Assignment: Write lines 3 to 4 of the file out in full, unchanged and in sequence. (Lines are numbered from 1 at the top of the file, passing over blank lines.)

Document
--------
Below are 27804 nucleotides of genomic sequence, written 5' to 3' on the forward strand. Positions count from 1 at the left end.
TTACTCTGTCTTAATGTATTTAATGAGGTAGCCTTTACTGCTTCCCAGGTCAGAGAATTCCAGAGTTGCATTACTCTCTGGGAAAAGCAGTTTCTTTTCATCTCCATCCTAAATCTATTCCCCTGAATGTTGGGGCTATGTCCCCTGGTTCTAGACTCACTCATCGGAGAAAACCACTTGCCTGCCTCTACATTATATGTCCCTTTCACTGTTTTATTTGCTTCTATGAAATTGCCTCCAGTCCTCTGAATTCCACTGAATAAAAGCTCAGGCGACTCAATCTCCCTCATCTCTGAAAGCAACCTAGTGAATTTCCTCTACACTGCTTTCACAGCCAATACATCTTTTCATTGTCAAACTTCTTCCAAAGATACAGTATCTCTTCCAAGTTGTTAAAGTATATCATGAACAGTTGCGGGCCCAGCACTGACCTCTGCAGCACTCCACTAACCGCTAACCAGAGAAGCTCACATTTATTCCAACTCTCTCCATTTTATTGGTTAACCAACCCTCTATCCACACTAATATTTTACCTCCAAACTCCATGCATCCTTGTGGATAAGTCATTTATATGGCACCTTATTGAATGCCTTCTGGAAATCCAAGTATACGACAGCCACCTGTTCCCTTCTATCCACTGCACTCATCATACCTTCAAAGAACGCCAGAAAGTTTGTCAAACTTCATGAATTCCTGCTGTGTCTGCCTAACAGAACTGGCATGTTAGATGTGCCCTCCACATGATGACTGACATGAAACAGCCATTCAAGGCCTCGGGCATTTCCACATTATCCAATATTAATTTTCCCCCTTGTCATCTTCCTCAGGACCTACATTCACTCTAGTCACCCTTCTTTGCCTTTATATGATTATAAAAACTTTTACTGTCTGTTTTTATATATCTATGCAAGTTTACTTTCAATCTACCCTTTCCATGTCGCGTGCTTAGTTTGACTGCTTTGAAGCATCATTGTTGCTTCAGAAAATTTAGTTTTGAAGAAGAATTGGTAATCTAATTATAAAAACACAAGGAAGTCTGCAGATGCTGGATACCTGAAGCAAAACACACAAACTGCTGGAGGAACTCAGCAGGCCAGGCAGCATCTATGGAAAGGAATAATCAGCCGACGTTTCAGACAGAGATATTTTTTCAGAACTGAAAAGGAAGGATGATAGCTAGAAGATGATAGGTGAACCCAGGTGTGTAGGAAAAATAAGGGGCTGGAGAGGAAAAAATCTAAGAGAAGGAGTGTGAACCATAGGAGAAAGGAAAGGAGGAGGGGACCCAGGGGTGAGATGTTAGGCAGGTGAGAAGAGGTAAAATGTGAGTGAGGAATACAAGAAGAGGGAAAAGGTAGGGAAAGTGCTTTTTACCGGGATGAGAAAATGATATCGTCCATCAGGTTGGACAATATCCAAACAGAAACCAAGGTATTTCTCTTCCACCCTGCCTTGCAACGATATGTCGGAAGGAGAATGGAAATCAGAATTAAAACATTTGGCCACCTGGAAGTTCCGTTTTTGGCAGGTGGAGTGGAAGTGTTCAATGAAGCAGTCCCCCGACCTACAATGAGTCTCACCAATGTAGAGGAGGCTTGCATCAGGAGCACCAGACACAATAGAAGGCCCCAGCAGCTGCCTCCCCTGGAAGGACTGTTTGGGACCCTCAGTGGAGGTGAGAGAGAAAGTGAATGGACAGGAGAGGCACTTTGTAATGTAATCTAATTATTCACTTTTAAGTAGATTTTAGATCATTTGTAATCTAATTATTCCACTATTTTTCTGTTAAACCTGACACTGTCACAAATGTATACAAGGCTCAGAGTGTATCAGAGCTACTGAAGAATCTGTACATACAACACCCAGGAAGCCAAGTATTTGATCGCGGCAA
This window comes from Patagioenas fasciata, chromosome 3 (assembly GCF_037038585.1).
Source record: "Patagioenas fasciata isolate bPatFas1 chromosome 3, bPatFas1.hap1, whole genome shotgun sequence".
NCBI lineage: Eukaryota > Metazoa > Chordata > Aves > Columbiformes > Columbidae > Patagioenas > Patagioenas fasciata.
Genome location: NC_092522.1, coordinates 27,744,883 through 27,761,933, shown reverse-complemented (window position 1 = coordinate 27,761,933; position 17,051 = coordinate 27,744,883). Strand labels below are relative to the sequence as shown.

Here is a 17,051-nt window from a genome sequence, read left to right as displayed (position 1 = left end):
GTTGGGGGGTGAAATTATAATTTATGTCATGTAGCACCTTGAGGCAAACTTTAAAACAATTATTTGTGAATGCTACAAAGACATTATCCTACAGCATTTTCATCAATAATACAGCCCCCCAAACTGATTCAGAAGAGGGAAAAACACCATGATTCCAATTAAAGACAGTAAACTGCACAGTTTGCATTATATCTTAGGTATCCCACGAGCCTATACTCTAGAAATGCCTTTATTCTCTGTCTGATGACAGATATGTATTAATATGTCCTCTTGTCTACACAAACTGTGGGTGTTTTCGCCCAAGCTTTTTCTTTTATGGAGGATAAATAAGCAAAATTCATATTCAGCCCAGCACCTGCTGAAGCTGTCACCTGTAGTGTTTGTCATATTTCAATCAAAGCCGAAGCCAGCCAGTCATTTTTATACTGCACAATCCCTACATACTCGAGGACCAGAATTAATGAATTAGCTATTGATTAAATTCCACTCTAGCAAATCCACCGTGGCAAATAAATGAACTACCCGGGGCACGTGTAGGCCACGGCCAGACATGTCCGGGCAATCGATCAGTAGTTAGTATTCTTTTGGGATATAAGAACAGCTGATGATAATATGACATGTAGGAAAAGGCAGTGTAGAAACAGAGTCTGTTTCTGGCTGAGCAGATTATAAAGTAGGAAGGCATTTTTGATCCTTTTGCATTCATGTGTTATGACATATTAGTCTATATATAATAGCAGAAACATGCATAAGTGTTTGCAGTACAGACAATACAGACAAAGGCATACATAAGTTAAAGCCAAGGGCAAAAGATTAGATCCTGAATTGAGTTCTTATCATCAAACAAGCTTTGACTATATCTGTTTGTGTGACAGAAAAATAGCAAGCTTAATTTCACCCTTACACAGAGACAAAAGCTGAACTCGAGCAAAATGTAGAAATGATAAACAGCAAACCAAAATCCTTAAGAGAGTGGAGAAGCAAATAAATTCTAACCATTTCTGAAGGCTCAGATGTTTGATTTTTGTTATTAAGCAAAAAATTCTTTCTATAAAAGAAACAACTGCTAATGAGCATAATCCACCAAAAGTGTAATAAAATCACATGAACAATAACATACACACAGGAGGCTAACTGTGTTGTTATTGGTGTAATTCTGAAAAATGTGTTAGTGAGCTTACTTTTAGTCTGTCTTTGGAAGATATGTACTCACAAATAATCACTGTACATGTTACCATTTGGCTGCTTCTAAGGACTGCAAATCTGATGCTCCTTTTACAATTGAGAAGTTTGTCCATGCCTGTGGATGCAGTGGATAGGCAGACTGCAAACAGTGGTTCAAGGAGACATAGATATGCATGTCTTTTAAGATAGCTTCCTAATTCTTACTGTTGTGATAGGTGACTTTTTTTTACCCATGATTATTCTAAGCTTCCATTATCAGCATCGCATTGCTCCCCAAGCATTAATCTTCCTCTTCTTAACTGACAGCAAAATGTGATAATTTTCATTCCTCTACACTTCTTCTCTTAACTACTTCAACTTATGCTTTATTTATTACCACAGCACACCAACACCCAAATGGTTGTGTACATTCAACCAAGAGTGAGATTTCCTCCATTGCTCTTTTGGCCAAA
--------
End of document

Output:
This window comes from Patagioenas fasciata, chromosome 3 (assembly GCF_037038585.1).
Source record: "Patagioenas fasciata isolate bPatFas1 chromosome 3, bPatFas1.hap1, whole genome shotgun sequence".